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Old 05-25-2008, 04:08 AM   #1 (permalink)
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7000 Volts DC

After 9 years of faithful, continuous service, my HEPA filter fan finally died. It filtered it's last particle of allergens. Services will be held Tuesday.

I never used it, but it came with an "Air Ionizer" feature -- basically a series of prongs that negatively charge the outgoing air (with the idea of making particles stick to the filter media easier). The downside is heavy-duty dust sticking to the room's surfaces -- so it was never used (plus the idea of air pollution).

In an effort to repair the motor that gave out, I dismantled the unit...

Caution: Do not attempt: high voltage equipment inside.

Disassembling the unit showed the failing motor, and an interesting inverter Input: 120VAC, Output: 7000VDC-Negative. Precautions were made to ensure full discharge before removal.

Is there a practical use for this kind of high-voltage device? I got the motor working again, but the brushes are toast, so the whole thing is doomed for recycling.


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Old 05-25-2008, 10:45 AM   #2 (permalink)
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I believe that you can use the voltage to create a solid state fan, one with no moving parts. Also, if you reverse the electrodes, you can make the dust stick to a piece of metal, like the Ionic Breeze, right?
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Old 05-25-2008, 05:22 PM   #3 (permalink)
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I'm pretty sure that voltage is for the electrostatic precipitator.

Air has a resistance of around 10kvolts/cm. Tasers and TIG welders use high voltage to strike arcs across large distances. I'm assuming the electrostatic precipitator used that voltage to increase its range.

High voltage, low current devices generally aren't lethal. You could use that powersupply to build an electric fence. If you can figure out how to bump up the voltage further, you can build yourself a Jacob's Ladder and ecomod like an evil scientist.



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Old 05-25-2008, 09:34 PM   #4 (permalink)
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How low is low current? You'd be surprised how little it takes to stop your heart.

Also, I'm pretty sure for any sustained arc like a Jacob's ladder, you need AC. Be careful with these though, they generate Ozone which IIRC, is even more poisonous than carbon monoxide. Headache and nausea aren't unusual. It has a sweet burning electronics smell. Kind of like brushes on a high powered DC motor.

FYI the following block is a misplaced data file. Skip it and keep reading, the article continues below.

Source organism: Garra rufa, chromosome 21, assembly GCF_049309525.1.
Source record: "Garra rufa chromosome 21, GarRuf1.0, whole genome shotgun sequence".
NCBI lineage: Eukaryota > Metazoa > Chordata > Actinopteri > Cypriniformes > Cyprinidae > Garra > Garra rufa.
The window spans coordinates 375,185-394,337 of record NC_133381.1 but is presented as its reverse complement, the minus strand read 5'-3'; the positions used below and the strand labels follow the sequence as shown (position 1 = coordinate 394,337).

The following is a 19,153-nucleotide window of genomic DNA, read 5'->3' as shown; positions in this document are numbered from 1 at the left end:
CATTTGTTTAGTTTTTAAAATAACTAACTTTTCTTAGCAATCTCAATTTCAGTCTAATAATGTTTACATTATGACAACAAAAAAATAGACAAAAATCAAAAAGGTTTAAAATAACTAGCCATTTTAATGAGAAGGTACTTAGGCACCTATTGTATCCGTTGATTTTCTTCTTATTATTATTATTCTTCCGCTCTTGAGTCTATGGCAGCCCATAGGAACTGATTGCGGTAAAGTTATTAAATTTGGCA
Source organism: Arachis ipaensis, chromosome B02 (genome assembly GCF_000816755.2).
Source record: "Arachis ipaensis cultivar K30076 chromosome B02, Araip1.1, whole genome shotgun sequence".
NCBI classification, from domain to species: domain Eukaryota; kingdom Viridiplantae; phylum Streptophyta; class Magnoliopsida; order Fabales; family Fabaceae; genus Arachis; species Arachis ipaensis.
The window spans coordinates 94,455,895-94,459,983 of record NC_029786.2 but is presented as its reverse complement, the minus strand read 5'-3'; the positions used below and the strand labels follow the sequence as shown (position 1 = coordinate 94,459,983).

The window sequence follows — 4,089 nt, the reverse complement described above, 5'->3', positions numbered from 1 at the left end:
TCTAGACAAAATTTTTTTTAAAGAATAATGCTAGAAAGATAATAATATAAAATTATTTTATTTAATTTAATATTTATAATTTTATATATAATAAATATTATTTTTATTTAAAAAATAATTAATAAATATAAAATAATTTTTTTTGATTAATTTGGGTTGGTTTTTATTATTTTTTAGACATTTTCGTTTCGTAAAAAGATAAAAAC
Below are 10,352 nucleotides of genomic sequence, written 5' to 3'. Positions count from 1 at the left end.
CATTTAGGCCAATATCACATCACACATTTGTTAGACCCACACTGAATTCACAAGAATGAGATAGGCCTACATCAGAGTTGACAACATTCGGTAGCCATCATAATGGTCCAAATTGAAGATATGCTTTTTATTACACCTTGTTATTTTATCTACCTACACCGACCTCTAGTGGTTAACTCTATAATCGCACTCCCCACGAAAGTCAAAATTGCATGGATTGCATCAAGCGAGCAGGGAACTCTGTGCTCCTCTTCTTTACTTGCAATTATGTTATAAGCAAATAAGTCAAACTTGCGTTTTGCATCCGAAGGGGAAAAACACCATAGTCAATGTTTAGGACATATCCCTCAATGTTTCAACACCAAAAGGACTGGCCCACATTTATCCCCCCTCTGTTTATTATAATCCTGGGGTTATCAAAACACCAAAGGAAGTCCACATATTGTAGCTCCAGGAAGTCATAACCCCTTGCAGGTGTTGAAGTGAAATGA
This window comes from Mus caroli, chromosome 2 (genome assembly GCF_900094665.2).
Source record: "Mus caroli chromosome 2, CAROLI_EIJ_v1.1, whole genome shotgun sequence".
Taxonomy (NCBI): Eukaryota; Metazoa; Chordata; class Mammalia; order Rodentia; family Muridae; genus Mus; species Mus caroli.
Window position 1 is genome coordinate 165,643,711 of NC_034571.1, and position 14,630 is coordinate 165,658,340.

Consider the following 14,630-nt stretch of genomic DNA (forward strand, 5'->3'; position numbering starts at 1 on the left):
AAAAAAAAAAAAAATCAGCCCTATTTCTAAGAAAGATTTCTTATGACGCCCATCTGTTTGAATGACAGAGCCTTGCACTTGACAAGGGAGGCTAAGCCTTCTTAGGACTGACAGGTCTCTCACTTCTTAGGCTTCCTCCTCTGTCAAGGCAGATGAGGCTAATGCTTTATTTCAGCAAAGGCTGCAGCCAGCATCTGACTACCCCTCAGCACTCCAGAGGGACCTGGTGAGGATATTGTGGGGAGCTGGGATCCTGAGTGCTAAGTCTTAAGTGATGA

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Old 05-26-2008, 03:06 AM   #5 (permalink)
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I have no idea what wattage will kill a person, but I remember watching my old welding teacher strike a TIG arc on his finger and hold it there for over a minute. Then again, I've also heard of people lighting on fire from touching high voltage power lines. I guess there's some wiggle room.

I also suspect the lethality of electricity to be dependent on the person and their luck. I'm bet some people have died from touching mains power while others have survived touching overhead powerlines. In any case, you won't find me taking the chance.

The first place I ever saw a Jacob's Ladder was at the old LA Science Museum, so I'm assuming it's relatively safe. Given adequate ventilation, I doubt the ozone would be much of a concern. It is something worth considering, though.

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Old 05-26-2008, 11:21 AM   #6 (permalink)
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Quote:
Originally Posted by JohnnyGrey View Post
Also, if you reverse the electrodes, you can make the dust stick to a piece of metal, like the Ionic Breeze, right?
Basically, the device has 120 VAC in (2-wires: neutral and hot), and one neutral DC wire as the output. If the 2 input wires are reversed, could the dust-plate work or likely short-out the works?

Quote:
Originally Posted by JohnnyGrey View Post
How low is low current? You'd be surprised how little it takes to stop your heart.
All of us have likely been shocked at 30,000 Volts: Static Electricity. Where it gets deadly is the Amperage and location of current travel through the body. My EMT/Fire classes (ages ago) focused more on the treatment and safety rather than the cause. The mechanism of electric shock generally causes the muscles to tense up in appendages, and with the hand especially, grasp the source more tightly. Rule #1 was to not become a victim yourself, so often it was a helpless venture to aid in getting someone away from the shock source. Most of the time the power had been cut and then treatment began. Usually 2 burn marks for high Amp stuff. Then there's the heart defibrillator. One Medic didn't take the "Clear" announcement seriously and had a hand on the stretcher during a shock. Knocked him on his arse. He was really lucky -- I think it was up to 360 Joules on that one.

To me, the most annoying (usually) non-lethal shocks are in-house residential telephone lines. I spent a summer installing Ethernet cable that usually shared a splice terminal with that zap of Ma Bell nearby.

Anyways, too bad it can't be used as some crazy add-on to negatively charge fuel particles or something for amazing FE!

RH77

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